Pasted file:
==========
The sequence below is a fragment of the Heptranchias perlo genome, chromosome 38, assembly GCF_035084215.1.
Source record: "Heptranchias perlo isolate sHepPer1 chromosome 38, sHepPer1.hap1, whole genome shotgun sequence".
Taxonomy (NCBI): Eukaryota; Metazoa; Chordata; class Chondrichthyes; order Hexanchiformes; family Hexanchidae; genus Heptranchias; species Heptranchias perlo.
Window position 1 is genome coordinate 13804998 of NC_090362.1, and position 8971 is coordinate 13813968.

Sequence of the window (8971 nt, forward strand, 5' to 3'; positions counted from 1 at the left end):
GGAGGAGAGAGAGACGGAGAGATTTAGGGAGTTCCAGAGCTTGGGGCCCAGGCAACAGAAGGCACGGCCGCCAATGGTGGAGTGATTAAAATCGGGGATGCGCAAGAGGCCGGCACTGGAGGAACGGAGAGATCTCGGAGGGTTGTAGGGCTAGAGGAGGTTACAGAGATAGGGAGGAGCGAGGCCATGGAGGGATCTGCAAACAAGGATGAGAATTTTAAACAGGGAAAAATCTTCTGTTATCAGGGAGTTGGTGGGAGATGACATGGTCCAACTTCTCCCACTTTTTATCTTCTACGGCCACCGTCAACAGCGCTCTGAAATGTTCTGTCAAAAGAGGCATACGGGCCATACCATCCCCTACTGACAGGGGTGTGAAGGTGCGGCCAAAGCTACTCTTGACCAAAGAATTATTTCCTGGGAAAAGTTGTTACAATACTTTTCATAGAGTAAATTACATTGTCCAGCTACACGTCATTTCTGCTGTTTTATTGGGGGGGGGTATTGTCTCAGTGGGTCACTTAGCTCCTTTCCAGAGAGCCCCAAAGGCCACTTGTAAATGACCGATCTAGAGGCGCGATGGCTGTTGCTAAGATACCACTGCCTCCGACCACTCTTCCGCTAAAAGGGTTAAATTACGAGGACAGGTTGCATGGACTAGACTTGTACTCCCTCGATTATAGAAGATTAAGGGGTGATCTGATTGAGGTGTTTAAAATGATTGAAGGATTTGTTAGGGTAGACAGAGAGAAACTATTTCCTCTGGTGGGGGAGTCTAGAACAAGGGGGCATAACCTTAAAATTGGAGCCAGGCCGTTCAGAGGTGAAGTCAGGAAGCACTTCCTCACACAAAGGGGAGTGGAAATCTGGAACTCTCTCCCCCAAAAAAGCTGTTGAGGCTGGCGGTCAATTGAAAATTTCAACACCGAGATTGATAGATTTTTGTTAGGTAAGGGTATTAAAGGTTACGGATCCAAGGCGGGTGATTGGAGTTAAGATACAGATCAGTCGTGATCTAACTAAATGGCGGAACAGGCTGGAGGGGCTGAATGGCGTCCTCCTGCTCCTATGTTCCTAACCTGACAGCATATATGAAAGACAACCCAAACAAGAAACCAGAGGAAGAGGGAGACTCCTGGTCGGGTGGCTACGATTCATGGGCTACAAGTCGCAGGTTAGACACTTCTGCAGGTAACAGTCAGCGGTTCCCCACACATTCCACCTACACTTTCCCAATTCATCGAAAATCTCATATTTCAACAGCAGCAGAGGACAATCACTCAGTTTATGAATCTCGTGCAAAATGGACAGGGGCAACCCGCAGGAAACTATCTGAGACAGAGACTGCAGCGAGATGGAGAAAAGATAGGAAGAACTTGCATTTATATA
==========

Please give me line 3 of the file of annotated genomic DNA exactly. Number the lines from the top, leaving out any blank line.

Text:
Taxonomy (NCBI): Eukaryota; Metazoa; Chordata; class Chondrichthyes; order Hexanchiformes; family Hexanchidae; genus Heptranchias; species Heptranchias perlo.